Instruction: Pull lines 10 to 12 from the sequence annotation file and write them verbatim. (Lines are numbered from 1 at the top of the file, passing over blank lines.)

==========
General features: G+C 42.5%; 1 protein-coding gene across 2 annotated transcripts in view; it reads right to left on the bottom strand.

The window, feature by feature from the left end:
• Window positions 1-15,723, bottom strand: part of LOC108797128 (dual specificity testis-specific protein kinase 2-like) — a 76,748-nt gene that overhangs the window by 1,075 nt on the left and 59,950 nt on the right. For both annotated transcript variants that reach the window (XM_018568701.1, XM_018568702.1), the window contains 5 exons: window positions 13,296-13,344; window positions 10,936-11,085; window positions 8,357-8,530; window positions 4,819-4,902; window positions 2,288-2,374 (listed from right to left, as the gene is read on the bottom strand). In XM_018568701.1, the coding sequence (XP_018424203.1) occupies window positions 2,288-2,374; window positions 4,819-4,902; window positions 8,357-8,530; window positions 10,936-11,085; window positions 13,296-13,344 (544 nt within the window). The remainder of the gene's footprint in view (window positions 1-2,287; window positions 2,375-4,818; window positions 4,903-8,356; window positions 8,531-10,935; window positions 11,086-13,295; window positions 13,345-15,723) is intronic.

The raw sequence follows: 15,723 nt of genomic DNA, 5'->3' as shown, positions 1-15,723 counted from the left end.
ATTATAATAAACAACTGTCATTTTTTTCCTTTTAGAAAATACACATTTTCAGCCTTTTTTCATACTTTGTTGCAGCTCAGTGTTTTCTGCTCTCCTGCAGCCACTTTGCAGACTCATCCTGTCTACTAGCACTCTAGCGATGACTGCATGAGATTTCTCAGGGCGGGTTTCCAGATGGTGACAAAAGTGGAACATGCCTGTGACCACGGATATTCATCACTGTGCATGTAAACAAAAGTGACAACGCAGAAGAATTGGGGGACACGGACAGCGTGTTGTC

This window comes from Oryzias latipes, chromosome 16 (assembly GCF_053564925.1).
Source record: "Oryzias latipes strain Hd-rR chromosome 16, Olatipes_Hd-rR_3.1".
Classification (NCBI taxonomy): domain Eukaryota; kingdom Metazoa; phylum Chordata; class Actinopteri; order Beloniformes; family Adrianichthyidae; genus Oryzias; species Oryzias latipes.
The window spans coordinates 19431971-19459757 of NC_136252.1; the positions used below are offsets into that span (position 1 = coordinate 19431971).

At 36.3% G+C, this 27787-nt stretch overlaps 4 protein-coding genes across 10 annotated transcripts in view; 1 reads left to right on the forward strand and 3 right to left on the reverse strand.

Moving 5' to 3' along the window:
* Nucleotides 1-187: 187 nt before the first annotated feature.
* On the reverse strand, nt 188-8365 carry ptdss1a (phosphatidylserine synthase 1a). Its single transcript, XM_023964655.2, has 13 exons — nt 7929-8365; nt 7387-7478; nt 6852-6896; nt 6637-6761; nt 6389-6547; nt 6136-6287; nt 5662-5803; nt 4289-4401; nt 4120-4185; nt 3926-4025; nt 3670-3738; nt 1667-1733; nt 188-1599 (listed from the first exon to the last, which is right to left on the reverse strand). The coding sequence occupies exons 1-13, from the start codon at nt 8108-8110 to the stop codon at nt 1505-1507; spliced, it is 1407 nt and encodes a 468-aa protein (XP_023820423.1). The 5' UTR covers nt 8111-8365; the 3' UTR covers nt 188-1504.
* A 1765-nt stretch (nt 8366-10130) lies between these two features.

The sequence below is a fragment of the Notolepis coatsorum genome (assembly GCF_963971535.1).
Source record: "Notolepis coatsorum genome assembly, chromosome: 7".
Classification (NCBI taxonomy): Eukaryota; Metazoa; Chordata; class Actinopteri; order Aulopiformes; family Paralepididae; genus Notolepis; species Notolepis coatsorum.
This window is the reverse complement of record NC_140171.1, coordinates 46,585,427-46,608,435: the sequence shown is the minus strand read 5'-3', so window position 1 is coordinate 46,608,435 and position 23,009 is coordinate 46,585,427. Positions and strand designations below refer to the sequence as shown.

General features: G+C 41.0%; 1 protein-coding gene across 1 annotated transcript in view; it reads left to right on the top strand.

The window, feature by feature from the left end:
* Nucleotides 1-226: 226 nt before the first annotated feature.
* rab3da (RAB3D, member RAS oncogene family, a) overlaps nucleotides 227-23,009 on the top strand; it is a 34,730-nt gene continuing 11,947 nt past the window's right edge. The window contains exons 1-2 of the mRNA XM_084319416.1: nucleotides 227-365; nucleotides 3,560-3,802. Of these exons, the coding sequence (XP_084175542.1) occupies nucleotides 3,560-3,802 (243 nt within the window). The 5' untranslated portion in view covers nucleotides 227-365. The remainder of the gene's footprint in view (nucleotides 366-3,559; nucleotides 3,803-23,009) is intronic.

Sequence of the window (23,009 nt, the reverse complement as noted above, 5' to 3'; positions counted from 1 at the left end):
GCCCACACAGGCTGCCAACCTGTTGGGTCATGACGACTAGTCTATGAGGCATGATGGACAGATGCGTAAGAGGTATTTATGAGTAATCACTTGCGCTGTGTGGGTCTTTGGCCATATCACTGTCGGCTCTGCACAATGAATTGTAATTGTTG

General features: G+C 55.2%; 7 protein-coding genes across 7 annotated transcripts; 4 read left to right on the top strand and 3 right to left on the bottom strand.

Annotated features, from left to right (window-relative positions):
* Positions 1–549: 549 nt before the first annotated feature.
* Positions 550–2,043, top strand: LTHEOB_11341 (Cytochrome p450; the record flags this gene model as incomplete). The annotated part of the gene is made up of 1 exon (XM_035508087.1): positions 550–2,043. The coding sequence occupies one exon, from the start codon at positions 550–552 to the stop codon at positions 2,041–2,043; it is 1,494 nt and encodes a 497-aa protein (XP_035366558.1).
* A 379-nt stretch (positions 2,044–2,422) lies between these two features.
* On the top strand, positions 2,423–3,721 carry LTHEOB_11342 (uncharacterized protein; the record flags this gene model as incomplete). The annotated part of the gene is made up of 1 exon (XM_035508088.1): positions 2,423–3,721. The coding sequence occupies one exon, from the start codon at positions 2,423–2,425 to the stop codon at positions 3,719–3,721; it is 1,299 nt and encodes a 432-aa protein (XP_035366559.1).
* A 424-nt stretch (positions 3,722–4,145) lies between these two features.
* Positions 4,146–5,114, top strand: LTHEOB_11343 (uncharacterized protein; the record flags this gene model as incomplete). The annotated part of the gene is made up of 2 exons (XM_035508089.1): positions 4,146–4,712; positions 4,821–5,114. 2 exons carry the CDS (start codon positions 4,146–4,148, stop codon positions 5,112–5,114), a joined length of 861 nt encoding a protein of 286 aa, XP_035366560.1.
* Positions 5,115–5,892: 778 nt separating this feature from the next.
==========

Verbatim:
At 36.3% G+C, this 27787-nt stretch overlaps 4 protein-coding genes across 10 annotated transcripts in view; 1 reads left to right on the forward strand and 3 right to left on the reverse strand.

Moving 5' to 3' along the window:
* Nucleotides 1-187: 187 nt before the first annotated feature.